Leslie Smith, a runner who has wanted to organize a race for years, finally got her chance. Now, tragically, she has a cause.
Smith, 28, who came to Durango four years ago from Indiana, is in charge of the Second Wind Scramble.
Revenue from the scramble a fundraising adventure race to be held Sept. 17 at Durango Mountain Resort will be used to remove financial barriers to suicide counseling for young people.
Smith has special motivation for shouldering the task. Her brother, Stephen Smith, 25, committed suicide in February.
Stephen suffered from depression for years, but he kept it all inside, Smith said. No one saw it coming.
The Second Wind Scramble is an obstacle race. There is a fun run, a three-mile and a seven-mile course. There also is a fund-racer category for people who cant compete but who raise funds.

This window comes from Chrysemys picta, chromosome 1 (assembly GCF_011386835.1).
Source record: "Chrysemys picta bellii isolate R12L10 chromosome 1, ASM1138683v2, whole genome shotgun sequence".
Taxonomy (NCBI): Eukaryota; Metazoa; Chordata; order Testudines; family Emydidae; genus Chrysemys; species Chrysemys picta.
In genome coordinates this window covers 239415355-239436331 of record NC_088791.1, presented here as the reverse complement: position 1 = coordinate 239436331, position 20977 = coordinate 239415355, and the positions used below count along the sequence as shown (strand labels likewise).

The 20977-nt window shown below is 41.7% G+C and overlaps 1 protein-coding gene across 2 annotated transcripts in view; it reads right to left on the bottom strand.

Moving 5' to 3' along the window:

Statuettes will be awarded to the first three finishers in each category. All racers qualify for a raffle of donated gifts.
We want the Second Wind Scramble to become an annual event, said Lillian Ramey, director of the Second Wind Fund of Four Corners Colorado. We want it to increase awareness of teen suicide as well as raise funds.
Limited resources in small towns
The rolling hills of southern Indiana with scattered farms where Stephen and Leslie Smith spent their youth are reminiscent of the isolated neighborhoods in the Four Corners, Smith said.
Paoli, her hometown, about an hours drive north of Louisville, Ky., and had 3,677 residents in the 2010 census, she said.
There were limited resources there, Smith said. There was no place to turn for people with problems.
It was hard for me to cope with my brothers death, Smith said. But I have an excellent therapist here and a great support group.
Smith became aware of Second Wind through her boss, Liana Smith (no relation), owner of Lady Falconburghs is Barley Exchange. Liana Smith is on the Second Wind board of directors.
I want to work with Second Wind after the scramble, Smith said.
Almost all the members of Smiths family are coming for the Second Wind Scramble, either to run or as volunteers.
Along the obstacle course will be stations where runners take a break by doing jumping jacks, fighting their way through a rope spider web, crawling military style, traversing a balance beam and doing calesthenics.